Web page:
“He who does not work should not eat” is a popular Czech expression. It appears that after several centuries of being imprisoned in the iron cage of production, work has become our main means of measuring our worth. Should we not work, we would feel like trash – in addition to the people around us looking down on us. But is it not the time to change that? What if we simply refused to work?
The difficulties connected to maintaining a position in a (well) paid job are ever-present. Just listen to the conversations of people at any pub. Who has the boss screwed over now? Howcome I will not have enough money to pay my rent even after several weeks of slaving? Where can I get a better job? What can I do when a friend or colleague stabs me in the back? According to statistics, we receive eight thousand e-mails a year on average. Just answering them takes roughly 900 hours, which begs the question of whether there is any meaning whatsoever in all this toil.
Most workers fall into the category of the not engaged worker, braving the depths of working hell just to not end up on the street.
A world-wide survey performed by the Gallup Institute divided employees into three categories: The engaged (13 per cent), the not engaged (63 per cent), and the actively disengaged (23 per cent). The engaged employer is a regular worker hero in the Soviet sense: He slaves away so the company he works in is successful, because he considers the good of the organization inseparable from his personal life. Most workers, however, fall into the second category – they brave the depths of working hell just to not end up on the street. Work has lost any sense of meaning for them, and they often suffer from so-called “presentism”: While they are physically present at the workplace, they burnout they are experiencing is so intense that they (often) ignore their work performance, and suffer through their working hours.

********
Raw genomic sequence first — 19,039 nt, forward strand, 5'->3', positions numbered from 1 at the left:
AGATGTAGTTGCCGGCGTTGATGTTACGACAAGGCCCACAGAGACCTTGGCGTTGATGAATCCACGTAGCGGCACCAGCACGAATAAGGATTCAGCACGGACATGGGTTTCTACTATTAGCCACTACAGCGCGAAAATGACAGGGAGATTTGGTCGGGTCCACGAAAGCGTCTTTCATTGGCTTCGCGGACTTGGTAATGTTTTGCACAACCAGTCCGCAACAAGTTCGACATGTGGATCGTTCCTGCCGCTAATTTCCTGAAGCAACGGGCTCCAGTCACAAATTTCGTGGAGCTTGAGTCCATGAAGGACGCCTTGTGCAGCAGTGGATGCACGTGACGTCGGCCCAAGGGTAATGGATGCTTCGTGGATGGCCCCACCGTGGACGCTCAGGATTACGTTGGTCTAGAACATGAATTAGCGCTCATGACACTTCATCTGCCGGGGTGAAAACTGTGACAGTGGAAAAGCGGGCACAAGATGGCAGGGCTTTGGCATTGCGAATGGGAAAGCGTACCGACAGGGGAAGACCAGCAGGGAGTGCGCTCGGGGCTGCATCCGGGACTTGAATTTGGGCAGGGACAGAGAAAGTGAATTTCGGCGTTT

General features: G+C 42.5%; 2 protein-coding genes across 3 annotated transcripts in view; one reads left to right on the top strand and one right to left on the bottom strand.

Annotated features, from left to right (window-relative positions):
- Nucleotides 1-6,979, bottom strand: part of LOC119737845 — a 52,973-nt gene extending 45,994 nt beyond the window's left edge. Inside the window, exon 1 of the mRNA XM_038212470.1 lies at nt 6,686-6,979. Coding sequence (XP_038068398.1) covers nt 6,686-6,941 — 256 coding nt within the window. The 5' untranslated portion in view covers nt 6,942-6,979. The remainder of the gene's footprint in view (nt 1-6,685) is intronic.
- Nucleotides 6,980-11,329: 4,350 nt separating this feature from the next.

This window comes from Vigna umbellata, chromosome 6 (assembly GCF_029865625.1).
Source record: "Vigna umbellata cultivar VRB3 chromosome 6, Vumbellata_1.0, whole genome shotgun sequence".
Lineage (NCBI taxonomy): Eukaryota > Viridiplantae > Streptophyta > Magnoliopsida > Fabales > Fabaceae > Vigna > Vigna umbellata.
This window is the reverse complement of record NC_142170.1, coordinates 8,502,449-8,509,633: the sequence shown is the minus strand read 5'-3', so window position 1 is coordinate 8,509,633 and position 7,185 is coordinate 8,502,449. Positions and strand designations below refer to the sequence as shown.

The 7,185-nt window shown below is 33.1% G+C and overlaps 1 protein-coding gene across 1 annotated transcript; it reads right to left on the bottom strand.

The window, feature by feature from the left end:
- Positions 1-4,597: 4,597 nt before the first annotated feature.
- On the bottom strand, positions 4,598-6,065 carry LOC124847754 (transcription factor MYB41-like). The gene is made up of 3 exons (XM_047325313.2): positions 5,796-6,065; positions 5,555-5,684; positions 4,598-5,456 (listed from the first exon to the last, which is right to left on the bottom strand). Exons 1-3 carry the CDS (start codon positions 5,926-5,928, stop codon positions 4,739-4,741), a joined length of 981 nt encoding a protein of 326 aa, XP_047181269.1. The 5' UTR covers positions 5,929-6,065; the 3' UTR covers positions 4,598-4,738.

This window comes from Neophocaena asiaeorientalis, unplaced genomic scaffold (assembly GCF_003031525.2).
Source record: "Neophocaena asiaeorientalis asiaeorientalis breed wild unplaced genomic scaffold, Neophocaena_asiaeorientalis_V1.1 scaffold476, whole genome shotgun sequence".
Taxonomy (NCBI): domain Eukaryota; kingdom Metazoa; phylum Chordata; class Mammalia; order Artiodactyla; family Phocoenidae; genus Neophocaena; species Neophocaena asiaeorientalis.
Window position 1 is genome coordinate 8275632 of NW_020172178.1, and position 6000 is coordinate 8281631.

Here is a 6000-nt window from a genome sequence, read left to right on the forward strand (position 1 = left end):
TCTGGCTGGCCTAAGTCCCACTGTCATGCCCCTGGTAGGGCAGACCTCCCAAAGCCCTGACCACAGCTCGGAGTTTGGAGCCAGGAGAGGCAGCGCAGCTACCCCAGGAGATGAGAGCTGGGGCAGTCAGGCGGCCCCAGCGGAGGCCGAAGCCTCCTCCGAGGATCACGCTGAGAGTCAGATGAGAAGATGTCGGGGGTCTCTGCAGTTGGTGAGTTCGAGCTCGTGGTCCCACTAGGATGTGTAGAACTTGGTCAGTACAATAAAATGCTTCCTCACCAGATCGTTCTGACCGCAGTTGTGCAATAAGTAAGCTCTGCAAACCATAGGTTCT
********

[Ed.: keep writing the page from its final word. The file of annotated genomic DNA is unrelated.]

Additionally, there is a third group that not only hates their job but also actively sabotages it. An example could be the lawyer who took a dump into the liquid soap bottle, mixed it with the bottle’s contents, and let other employees in the company use it to wash their hands. While this is certainly bizarre, it is far from uncommon: Employee-saboteurs keep thinking up various means to hurt the company, a company where they are doomed to toil. They steal things from offices, intentionally damage the organization and the work of their more ambitious colleagues, and upon realizing this attitude gets them nowhere, they fall back on self-harm, drugs and even suicide. All in all, work has affected our lives to an extreme extent, even if we happen to hate it; these days, instead of “I, human,” we might as well think of ourselves in terms of “I, work.”
You Must Work!
We literally live by our jobs, which destroys the social status of people connected to non-profit activities, art, religion or raising children.
The British professor Peter Fleming, who studies workplace conditions, claims that our jobs have become the center of our lives: “We face an omnipresent ideology of work constantly telling us the only thing that matters is whether we have a paid job. We literally live by our jobs. This, naturally, destroys the social status of people connected to non-profit activities, art, religion or raising children.”
Why has work overtaken our lives? And how are all the currently fashionable hate-speeches about “slackers” and “social security parasites” connected to work? Maybe it is the fact that for many of us, work has simply become senseless.; we lost our faith in providing security, professional pride, and/or the feeling of stability. All it took for us to see the light was low salaries, arrogant bosses or the loss of faith in a better future. But more importantly, we also must not be allowed to think that it is possible to get by without working. “You must work!” is the message repetitiously conveyed by the ever-present work ideology. Even if we are badly paid, even if we hate our job, even if the job ruins our health, the goal is for us to set our doubts aside and discipline ourselves in time for the next shift.
Escaping the trap